Le HRI cartographie l'adoption de politiques de réduction des risques et leur mise en œuvre dans le monde, avec des chapitres consacrés à l'hépatite virale et à l'impact de la pandémie de COVID-19. Pour en savoir plus, en anglais, veuillez lire les informations ci-dessous.
This is the eighth edition of the Global State of Harm Reduction. Every two years since 2008, Harm Reduction International (HRI) has mapped responses to drug-related health harms around the world, including HIV and viral hepatitis. The report has become a key publication for researchers, policymakers, civil society organisations, advocates and United Nations’ agencies interested in mapping harm reduction policy adoption and programme implementation globally.
The Global State of Harm Reduction has always been produced through a collaborative effort between community and civil society representatives and researchers. This year, we have expanded this collaboration, as all nine regional chapters are authored by regional experts. We hope that the involvement of these additional regional experts and harm reduction organisations has resulted in a more comprehensive, thorough analysis in the Global State of Harm Reduction 2022.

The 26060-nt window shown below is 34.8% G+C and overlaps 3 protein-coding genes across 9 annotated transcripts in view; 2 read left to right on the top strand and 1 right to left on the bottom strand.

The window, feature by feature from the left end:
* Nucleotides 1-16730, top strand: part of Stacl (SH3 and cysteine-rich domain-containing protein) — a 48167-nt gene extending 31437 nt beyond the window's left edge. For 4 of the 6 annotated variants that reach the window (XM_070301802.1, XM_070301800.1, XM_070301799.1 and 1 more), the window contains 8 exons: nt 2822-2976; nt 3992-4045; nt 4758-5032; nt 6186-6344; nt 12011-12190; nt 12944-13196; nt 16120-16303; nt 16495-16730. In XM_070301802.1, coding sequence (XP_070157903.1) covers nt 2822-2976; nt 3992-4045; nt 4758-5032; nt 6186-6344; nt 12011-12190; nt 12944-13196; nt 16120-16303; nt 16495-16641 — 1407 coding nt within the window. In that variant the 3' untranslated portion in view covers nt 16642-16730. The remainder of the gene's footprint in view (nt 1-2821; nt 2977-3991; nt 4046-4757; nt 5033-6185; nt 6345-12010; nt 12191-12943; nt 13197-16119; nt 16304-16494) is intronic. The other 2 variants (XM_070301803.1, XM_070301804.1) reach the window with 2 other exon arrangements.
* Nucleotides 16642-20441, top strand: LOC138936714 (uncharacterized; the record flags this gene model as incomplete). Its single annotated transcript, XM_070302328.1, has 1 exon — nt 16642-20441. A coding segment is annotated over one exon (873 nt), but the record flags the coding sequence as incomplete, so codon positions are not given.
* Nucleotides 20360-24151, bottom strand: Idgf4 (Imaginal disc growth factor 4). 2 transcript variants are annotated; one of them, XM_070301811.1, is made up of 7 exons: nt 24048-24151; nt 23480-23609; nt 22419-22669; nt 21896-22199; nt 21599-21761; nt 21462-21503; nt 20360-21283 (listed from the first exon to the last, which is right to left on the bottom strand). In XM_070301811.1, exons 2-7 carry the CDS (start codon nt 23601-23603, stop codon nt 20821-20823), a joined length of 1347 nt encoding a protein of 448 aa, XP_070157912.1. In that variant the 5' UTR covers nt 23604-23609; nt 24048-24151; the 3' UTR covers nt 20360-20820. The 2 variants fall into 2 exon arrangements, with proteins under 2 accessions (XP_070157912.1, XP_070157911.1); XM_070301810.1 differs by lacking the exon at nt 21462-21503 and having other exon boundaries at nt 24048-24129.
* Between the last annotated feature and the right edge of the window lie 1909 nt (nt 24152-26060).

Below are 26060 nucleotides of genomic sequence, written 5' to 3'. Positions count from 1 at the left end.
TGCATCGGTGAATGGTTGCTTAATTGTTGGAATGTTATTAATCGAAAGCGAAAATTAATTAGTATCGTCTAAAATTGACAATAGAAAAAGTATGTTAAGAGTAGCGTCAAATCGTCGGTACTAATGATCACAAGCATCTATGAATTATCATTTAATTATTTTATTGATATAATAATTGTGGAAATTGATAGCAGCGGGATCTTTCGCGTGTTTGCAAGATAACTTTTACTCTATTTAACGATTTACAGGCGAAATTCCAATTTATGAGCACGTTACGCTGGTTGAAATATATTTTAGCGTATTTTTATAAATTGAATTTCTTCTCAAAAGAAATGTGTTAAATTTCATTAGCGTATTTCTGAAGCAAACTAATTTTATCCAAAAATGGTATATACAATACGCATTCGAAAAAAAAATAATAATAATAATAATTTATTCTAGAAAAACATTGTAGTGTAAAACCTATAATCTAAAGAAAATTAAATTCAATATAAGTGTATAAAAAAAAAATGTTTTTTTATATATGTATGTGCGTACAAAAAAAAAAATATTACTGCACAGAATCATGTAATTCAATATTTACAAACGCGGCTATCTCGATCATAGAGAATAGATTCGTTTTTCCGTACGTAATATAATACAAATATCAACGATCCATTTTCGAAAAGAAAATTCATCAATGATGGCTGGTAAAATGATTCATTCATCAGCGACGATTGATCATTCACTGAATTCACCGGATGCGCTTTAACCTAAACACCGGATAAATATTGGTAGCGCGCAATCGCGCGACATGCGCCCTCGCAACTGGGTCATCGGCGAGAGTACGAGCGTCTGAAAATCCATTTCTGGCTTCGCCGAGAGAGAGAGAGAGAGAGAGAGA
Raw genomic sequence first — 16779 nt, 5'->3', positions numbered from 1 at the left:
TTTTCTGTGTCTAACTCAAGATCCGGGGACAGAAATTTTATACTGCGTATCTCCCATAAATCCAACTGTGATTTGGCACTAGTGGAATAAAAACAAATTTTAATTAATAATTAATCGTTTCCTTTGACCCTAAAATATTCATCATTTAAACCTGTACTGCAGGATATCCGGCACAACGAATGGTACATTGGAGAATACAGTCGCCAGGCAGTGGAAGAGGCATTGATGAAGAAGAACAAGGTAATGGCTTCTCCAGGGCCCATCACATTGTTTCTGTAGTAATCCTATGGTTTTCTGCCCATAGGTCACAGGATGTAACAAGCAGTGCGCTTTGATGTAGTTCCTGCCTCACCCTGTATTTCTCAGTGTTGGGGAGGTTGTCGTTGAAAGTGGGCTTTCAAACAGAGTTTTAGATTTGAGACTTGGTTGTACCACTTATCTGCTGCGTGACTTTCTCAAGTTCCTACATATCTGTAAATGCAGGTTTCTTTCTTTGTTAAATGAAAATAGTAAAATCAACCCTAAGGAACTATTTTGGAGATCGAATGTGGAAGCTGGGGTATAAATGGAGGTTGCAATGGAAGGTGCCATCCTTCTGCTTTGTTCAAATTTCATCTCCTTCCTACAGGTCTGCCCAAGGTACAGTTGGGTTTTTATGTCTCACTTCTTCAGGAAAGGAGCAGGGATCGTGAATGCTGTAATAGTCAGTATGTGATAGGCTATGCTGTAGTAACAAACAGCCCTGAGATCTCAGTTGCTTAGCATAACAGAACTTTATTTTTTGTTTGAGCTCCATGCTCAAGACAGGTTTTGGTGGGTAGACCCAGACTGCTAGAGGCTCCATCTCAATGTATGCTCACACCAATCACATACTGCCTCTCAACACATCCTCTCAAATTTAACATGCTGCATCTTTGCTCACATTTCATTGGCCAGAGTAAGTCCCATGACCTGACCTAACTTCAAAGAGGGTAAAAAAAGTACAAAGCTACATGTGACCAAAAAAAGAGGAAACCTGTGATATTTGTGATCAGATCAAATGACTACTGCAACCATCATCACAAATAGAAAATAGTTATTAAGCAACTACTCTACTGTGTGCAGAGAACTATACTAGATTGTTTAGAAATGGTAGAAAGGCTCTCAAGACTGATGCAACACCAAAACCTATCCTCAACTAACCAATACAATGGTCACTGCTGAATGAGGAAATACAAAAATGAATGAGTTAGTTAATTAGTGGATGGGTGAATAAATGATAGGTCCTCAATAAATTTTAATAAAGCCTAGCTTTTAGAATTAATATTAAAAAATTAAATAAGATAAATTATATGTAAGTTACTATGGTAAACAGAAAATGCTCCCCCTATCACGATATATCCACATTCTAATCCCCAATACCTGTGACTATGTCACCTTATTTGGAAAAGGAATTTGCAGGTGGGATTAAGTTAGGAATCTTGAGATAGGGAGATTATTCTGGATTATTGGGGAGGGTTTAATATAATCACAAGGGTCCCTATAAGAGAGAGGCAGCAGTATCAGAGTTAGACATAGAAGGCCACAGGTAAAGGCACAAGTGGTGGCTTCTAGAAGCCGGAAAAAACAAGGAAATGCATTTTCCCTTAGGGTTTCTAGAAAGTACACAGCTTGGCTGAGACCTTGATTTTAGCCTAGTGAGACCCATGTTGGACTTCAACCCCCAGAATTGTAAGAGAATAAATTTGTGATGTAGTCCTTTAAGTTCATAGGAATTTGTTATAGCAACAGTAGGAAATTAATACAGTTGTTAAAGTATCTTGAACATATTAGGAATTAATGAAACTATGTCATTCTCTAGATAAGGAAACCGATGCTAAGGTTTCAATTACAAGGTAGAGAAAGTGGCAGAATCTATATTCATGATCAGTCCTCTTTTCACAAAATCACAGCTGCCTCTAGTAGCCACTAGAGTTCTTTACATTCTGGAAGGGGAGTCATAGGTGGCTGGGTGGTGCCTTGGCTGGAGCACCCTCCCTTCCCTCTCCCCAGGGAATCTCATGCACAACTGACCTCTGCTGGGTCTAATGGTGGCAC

In this year’s report, dedicated chapters pay special attention to viral hepatitis and the ongoing impact of the COVID-19 pandemic. In addition, we now report on Eastern and Southern Africa and West and Central Africa separately, reflecting the growth of harm reduction across Africa. We have also expanded our attention to include harm reduction for non-injected drugs and stimulants, for the first time collecting quantitative data on the availability of safer smoking kits and stimulant pharmacotherapy
In all our work, Harm Reduction International defers to and respects local and regional terminology preferences, and is committed to the use of nonstigmatising, accurate language. In this regard, we take our lead from the INPUD and ANPUD Language Statement and Reference Guide.a Furthermore, we are committed to being inclusive and anti-racist. We capitalise Black when used in a racial, ethnic or cultural sense, and Indigenous when referring to the original inhabitants of a place.